Psychological intervention for a Brazilian female patient with anxiety and depression symptoms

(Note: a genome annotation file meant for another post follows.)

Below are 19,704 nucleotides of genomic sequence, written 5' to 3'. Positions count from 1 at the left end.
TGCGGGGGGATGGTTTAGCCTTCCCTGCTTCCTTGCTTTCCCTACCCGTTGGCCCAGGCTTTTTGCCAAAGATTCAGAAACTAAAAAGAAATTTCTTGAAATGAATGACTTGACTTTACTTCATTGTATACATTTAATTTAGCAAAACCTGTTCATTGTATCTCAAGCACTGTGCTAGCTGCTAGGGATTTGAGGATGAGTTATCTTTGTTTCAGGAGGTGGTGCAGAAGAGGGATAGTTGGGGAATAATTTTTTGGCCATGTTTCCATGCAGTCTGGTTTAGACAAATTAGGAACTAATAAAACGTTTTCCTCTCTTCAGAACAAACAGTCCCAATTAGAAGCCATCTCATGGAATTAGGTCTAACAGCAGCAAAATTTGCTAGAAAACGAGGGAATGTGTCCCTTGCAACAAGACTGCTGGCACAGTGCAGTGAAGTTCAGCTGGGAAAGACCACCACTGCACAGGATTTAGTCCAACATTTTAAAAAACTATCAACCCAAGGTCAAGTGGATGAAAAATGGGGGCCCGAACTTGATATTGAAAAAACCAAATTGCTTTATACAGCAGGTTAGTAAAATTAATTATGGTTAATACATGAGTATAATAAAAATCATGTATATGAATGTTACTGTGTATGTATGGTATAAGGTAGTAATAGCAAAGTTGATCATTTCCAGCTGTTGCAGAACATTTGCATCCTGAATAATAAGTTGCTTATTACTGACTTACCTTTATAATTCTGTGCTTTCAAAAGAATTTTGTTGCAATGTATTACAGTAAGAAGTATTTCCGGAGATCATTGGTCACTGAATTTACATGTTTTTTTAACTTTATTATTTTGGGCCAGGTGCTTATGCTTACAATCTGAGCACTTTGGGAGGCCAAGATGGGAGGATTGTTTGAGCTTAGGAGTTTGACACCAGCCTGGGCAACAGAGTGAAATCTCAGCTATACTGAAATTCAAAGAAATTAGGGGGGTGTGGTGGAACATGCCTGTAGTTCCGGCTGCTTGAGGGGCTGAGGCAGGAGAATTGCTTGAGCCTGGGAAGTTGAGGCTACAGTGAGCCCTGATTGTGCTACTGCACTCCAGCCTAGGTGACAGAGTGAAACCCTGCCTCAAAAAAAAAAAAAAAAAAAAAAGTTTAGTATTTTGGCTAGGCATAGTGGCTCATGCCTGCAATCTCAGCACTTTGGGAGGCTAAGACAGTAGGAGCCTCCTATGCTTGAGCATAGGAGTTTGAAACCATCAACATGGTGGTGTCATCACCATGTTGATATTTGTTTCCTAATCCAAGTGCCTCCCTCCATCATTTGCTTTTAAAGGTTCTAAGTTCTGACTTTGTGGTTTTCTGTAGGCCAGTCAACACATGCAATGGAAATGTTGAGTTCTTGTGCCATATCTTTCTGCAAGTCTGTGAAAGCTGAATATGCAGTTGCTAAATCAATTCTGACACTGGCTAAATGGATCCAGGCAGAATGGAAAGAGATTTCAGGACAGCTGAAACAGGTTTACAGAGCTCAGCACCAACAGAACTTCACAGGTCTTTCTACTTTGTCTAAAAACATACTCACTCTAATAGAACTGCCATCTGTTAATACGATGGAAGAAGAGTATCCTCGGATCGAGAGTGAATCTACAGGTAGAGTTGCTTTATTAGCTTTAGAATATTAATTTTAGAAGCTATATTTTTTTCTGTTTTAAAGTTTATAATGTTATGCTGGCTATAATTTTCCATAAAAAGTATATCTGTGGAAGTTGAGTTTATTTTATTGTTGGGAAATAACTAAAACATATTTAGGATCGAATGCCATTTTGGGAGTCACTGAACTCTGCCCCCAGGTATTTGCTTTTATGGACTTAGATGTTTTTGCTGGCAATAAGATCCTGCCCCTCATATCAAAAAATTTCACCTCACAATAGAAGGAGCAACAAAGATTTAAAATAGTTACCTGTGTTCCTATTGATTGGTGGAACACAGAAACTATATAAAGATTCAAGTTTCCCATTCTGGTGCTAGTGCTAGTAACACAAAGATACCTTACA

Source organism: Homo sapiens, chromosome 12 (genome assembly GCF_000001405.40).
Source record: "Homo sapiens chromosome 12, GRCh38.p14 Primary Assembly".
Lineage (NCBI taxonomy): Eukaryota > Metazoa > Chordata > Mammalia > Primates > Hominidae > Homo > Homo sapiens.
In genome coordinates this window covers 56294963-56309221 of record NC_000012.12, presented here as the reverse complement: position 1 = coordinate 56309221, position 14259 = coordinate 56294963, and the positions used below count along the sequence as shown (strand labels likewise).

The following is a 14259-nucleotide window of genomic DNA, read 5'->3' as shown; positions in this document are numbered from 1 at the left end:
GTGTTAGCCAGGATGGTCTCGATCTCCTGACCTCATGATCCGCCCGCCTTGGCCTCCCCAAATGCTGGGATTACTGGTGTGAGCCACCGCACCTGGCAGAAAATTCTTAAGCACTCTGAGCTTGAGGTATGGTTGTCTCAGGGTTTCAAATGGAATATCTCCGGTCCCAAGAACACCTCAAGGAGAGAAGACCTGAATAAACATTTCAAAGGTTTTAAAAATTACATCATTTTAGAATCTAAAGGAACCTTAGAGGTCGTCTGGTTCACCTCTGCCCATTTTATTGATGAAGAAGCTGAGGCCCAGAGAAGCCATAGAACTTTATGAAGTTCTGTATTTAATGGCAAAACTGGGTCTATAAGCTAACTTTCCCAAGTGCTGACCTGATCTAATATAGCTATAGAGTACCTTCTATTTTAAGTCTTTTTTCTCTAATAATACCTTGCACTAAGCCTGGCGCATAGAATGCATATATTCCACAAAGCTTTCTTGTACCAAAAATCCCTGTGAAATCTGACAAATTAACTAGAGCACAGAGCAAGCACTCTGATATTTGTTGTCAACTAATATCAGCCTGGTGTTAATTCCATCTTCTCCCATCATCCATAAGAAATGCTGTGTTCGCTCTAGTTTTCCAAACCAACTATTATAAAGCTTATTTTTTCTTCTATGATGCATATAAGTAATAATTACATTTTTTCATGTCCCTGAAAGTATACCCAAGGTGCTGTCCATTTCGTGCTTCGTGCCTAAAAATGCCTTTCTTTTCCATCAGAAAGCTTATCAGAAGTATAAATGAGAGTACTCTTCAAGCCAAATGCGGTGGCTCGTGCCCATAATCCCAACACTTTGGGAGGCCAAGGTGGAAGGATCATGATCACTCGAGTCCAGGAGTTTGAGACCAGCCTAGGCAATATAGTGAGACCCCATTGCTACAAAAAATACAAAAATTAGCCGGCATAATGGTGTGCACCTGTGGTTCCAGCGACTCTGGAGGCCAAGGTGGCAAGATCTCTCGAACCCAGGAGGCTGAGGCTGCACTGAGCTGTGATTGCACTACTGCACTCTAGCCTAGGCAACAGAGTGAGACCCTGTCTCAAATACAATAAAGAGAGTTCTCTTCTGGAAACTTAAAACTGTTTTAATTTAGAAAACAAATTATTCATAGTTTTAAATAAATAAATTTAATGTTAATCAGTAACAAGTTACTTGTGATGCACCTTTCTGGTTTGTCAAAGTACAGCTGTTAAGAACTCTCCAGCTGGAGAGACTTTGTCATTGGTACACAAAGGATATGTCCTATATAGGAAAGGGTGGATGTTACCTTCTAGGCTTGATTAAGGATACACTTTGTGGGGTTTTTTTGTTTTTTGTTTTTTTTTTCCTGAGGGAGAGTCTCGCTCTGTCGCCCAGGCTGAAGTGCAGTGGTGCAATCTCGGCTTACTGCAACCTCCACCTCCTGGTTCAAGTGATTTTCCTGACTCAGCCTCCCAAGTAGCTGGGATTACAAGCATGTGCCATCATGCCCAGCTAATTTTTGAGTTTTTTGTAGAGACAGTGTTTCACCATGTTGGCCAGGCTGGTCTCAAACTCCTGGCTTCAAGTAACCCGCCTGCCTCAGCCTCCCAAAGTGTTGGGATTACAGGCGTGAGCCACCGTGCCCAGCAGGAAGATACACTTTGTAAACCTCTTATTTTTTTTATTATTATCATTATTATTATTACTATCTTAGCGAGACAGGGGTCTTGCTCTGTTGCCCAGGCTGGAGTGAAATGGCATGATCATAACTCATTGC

Anxiety and depression are globally common disorders that often simultaneously occur. Brazilian prevalences for these two disorders are alarming if compared to the rest of the world. This report aims to present a clinical case of a female patient who participated in clinical research involving analytic behavior psychotherapy for anxiety and depression. That participant worked in the financial sector of a health institution. She was married and had one 12-year-old daughter as well. Her complaints were centered on the domestic interactions, with her husband and daughter, and she was overwhelmed with her tasks. She was not practicing regular physical exercise or using psychiatric medicine during the process. The intervention focused on interpersonal interactions and social skills, including training on behaviors such as giving compliments, asking for favors, negotiating, establishing rules and limits, and self-controlling. The participant was evaluated for four consecutive months before the beginning of the intervention and presented consistent clinical levels for anxiety and depression according to GAD-7 and PHQ-9 scores. The intervention was individual and took approximately six months of weekly 80-minute sessions. In the middle of the intervention, the levels of anxiety and depression were no more clinical, what was maintained for the evaluation that occurred at the end of the intervention, as well as three months later, at the follow-up measure. Through developing a more adaptive repertoire to deal with tasks and her everyday interactions, she recovered herself. Future cases similar to the one presented here might benefit from similar interventions.